Retail

Consumers up in arms about “almost criminal” conditions placed on collapsed Toys ‘R’ Us gift cards

Dominic Powell /

Toys "R" Us

Toys "R" Us. Source: iStock.

Customers of recently collapsed toy retailer Toys ‘R’ Us are up in arms about the administrators’ plan to honour existing gift cards as the company begins to wind down its 44 stores nationally.

Announced yesterday, the 70-year old retailer will be shuttering its Australian stores after administrators McGrathNicol failed to find a buyer for the local operations, which first entered voluntary administration in May.

This followed over eight months of issues for the company’s UK and US arms, which declared bankruptcy last year and collapsed earlier this year.

But for customers, it wasn’t the stores’ imminent closures that posed the biggest issue. Instead, shoppers took issue with the announced changes to Toys ‘R’ Us gift cards in light of the collapse, swarming to social media to label them as “ridiculous” and “almost criminal”.

McGrathNicol revealed yesterday that current holders of Toys ‘R’ Us gift cards would be honoured until July 5, but with the condition that customers spend an equivalent amount in store.

“In other words, to utilise a $100 gift card in full, customers must spend at least an additional $100 in store,” the administrators said.

On the Toys ‘R’ Us Australia Facebook page, fans took issue with this condition, with many blasting the company for “poor customer service” and threatening to complain to the offices of fair trading — despite the company’s imminent shutdown.

“Huge inconvenience. Would rather lose my voucher the [sic] spend the equivalent in cash. Poor customer service,” one customer wrote.

“That’s almost criminal making someone spend the equivalent to what they are already entitled to spend like forcing someone to spend extra because they unknowingly purchased a gift card on the assumption that they can use it without shelling out any extra cash,” wrote another.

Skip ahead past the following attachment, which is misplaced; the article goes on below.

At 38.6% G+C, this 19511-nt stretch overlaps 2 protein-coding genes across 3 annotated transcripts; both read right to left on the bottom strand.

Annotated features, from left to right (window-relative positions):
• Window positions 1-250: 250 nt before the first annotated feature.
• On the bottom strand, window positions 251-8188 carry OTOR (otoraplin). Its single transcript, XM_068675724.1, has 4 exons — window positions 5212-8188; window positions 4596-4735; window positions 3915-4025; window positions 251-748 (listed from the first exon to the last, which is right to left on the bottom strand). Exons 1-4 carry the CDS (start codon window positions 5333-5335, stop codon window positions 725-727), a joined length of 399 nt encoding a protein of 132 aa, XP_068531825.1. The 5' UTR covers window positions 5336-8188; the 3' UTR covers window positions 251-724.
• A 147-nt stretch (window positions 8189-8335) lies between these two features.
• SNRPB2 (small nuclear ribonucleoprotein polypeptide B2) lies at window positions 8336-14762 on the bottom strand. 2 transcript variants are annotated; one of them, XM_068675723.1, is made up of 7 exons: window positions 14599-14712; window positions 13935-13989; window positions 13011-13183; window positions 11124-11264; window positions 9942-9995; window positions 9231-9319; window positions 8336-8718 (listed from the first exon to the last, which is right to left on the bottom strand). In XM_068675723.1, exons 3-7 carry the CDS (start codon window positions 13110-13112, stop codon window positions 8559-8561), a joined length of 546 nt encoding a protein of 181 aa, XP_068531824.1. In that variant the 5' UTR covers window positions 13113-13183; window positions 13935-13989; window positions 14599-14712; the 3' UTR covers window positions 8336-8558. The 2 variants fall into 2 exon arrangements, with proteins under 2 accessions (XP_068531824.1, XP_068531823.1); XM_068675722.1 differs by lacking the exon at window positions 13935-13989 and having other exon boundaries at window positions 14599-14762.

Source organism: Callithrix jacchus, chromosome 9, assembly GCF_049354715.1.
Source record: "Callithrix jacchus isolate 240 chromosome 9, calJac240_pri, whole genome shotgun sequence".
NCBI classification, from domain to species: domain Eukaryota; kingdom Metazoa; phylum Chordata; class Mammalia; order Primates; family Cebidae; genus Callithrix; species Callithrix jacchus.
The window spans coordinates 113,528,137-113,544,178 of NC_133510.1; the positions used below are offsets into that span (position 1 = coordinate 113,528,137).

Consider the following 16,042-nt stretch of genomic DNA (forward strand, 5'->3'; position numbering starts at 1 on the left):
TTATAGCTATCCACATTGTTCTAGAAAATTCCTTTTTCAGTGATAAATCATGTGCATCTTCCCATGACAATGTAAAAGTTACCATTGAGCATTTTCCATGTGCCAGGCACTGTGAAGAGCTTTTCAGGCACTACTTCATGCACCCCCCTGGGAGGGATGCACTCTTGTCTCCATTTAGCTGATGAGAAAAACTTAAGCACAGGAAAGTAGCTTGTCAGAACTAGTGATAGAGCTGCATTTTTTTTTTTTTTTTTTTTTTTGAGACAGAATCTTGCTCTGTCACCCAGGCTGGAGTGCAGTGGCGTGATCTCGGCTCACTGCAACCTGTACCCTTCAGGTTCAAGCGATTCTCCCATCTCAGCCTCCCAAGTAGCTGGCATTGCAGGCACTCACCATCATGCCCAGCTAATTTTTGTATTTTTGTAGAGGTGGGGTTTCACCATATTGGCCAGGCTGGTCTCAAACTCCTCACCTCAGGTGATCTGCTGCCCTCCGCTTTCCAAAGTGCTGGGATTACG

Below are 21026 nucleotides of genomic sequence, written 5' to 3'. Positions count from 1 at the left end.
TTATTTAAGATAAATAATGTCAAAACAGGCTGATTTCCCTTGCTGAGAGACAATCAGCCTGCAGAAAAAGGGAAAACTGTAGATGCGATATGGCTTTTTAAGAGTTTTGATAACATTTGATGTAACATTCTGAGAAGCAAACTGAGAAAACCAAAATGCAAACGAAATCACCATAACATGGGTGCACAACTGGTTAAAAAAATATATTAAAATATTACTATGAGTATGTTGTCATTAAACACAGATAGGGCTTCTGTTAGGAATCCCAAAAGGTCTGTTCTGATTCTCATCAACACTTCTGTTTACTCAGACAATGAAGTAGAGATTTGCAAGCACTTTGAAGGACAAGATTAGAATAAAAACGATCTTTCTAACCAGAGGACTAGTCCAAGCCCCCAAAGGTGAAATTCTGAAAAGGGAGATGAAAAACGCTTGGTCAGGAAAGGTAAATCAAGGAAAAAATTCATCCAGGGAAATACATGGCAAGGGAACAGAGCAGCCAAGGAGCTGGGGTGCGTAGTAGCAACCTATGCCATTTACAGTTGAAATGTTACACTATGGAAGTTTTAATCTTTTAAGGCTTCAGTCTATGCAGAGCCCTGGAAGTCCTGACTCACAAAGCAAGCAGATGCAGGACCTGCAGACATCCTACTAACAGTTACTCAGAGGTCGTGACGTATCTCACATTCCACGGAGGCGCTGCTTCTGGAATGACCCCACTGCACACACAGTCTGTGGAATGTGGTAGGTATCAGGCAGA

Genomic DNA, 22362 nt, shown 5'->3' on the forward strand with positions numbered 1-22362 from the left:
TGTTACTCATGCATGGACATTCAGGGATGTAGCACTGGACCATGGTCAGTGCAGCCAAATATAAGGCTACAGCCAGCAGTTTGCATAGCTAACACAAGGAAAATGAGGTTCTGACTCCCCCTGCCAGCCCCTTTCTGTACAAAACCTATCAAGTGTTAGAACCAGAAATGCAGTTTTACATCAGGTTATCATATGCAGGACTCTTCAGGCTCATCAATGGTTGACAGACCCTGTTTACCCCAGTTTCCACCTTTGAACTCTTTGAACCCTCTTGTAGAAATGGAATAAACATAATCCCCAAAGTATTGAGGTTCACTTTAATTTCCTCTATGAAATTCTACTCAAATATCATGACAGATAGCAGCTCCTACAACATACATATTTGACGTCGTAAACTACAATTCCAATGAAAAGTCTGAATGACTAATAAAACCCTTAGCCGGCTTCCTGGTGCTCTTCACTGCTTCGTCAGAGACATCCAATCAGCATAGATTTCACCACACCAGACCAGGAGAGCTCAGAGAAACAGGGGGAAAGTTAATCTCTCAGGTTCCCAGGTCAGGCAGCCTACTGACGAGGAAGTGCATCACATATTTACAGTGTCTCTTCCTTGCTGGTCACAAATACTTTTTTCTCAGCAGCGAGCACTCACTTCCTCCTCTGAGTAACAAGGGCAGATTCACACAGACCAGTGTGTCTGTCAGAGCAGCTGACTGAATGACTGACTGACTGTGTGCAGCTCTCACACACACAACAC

However, numerous customers jumped to the store’s defence, correctly pointing out that as the company is in administration, gift cards are not legally required to be honoured and the decision by the administrators to honour them — albeit with conditions — was generous.

“Whilst it’s not a nice situation, the administrators are trying to do the right thing here,” said one shopper.

According to the Australian Competition and Consumer Commission, customers with unspent gift cards become unsecured creditors at the time of administration, only being paid back once, or if, remuneration is provided to secured creditors.

A similar thing occurred during the Dick Smith Electronics collapse in 2016, as the company refused to honour customers’ gift cards. At the time, the ACCC told SmartCompany unhappy customers should look into other options for getting their money back.

“Affected consumers should look to the information provided by the [administrator] and where appropriate consider whether they should seek to register as an unsecured creditor. There are some other useful suggestions in our website information, including looking to chargeback options that might be available for credit card purchases,” the ACCC spokesperson said at the time.

NOW READ: Treasury is investigating whether Australia should scrap gift card expiry dates altogether

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Dominic Powell

Dominic is the features and profiles editor at SmartCompany.

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